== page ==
Flower farmer's business blooms using other people's yards

Business is blooming for flower farmer Sarah Nixon, thanks to her innovative way of acquiring growing plots in downtown Toronto. Nixon uses other people's yards to grown and harvest her flowers.

Running out of space in her own yard didn't stop Sarah Nixon's flower farming

Sarah Nixon is an urban flower farmer who grows her crops in other people's yards (Kristin Sjaarda)

Business is blooming for flower farmer Sarah Nixon, thanks to her innovative way of acquiring plots to grow her colourful crops in downtown Toronto.

For more than a decade Nixon has been harvesting and selling more than 100 varieties of flowers in and around the city.

When she started her business, Nixon grew the flowers in her own yard, selling them at local farmers markets.

But demand for her flowers took off and Nixon was quickly in need of what may be Toronto's most precious resource: space.

Toronto flower farmer Sarah Nixon will plant a garden at no cost to the homeowner, then harvest the flowers when they're ready to sell. (Kristin Sjaarda)

"I wanted to grow flowers on a larger scale, while at the same time living in downtown Toronto," Nixon said.

Her solution was to use other people's yards. She asked around, advertised on Craigslist, and found volunteers.

It's not hard to see why. Nixon shows up with bulbs, seeds and tubers, starts the garden and keeps it going throughout the season. All you have to do is supply the water.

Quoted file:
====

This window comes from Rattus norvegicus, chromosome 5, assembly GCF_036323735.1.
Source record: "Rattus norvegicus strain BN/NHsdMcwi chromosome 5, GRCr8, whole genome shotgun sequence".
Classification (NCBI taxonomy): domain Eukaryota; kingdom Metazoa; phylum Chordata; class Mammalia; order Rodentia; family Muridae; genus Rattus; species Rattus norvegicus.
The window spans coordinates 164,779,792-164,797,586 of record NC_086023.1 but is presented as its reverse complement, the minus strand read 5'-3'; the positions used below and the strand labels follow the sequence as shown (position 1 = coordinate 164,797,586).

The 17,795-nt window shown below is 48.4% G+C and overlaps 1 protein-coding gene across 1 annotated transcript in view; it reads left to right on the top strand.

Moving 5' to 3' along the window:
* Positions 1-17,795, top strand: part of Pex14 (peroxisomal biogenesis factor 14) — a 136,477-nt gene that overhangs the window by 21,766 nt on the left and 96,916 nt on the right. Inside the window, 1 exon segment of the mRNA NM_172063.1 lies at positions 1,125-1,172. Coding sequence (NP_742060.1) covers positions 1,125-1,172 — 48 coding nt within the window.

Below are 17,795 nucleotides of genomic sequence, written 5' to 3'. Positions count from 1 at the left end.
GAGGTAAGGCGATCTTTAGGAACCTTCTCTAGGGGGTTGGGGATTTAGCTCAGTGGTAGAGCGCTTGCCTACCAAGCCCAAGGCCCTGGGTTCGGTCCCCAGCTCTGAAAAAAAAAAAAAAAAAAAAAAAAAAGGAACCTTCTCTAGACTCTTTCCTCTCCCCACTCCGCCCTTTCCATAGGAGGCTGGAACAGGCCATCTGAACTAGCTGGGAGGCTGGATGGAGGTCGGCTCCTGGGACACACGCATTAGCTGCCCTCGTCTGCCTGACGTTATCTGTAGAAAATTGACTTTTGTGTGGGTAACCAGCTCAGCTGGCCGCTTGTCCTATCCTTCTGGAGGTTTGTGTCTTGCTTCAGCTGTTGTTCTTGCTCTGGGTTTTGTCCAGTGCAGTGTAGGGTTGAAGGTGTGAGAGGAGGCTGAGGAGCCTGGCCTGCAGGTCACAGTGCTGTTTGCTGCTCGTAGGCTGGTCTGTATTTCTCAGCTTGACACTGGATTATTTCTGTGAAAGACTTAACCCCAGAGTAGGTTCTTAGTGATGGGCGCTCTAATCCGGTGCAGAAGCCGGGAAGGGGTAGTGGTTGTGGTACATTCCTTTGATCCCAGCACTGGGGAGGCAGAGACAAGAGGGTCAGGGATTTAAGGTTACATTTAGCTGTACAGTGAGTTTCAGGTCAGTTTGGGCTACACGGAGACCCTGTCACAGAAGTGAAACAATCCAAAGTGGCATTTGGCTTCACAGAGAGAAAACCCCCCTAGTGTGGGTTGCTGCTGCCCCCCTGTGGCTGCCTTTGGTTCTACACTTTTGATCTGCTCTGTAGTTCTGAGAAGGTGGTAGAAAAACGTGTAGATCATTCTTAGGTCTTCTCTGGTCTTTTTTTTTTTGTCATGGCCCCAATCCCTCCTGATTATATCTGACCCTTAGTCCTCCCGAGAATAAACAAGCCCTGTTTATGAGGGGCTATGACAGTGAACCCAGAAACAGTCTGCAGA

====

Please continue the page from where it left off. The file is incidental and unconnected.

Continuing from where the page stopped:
"It's a win win," Nixon said. "They get to have a flower garden without doing any work or investing any money and I get the growing space I need."

Nixon says her gardens stand out and get plenty of compliments. Most of her partners ask that she plant in their front yards.

When it comes time to harvest flowers to sell, Nixon says the gardens still look great because she plants so many varieties and there's always something blooming.

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"Often I'll harvest what's ready to be picked and later that day another flower will be blooming."

Nixon has weekly subscribers who buy her flowers. She also sells to florists and designs wedding arrangements.

"There's a lot of demand for the unique types of flowers I grow. People are becoming more aware of supporting local agriculture, not just with food but flowers, as well."

And Nixon is, once again, looking for more space. If you have a piece of your yard you'd like converted into one of her flower gardens–and you live in Parkdale, Roncesvalles or South Etobicoke–you can contact Sarah Nixon here.


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